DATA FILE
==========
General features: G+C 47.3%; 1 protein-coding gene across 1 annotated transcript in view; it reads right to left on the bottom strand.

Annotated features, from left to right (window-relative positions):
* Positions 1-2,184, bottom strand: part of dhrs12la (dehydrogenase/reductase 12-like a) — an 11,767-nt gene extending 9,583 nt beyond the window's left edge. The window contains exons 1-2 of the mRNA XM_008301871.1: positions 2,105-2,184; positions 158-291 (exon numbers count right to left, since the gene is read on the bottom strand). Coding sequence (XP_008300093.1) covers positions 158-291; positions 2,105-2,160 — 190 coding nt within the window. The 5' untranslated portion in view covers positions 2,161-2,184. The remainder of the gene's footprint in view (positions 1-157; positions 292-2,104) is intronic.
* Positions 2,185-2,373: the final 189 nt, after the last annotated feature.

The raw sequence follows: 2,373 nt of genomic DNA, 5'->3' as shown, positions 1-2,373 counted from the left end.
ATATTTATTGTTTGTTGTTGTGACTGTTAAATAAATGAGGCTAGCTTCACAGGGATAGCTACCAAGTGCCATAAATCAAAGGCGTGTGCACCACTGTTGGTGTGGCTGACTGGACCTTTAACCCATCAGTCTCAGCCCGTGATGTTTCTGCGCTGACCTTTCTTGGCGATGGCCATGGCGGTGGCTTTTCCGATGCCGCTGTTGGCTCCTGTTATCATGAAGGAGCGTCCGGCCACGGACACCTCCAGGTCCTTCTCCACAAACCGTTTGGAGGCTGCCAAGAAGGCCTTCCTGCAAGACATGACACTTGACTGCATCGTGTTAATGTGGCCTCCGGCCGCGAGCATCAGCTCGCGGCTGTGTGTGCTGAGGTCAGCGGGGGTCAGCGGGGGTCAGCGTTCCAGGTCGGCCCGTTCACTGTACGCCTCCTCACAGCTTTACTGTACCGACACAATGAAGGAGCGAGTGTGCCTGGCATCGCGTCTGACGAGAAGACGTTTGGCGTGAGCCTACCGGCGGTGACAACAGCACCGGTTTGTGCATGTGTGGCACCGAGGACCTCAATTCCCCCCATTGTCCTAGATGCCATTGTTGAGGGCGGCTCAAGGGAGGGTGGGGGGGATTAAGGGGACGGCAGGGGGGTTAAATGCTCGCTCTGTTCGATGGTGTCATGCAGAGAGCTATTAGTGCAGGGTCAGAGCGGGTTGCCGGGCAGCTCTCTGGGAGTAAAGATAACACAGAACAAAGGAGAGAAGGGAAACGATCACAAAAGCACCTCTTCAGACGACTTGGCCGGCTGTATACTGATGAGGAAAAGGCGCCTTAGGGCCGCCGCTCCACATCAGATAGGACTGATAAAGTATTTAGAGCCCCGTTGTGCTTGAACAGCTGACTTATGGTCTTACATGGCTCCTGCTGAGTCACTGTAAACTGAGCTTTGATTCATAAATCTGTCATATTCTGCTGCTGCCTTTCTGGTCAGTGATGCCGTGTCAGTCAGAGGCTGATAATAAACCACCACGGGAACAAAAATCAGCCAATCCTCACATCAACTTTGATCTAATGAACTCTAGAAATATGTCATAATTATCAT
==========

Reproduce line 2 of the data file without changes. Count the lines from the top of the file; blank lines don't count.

Annotated features, from left to right (window-relative positions):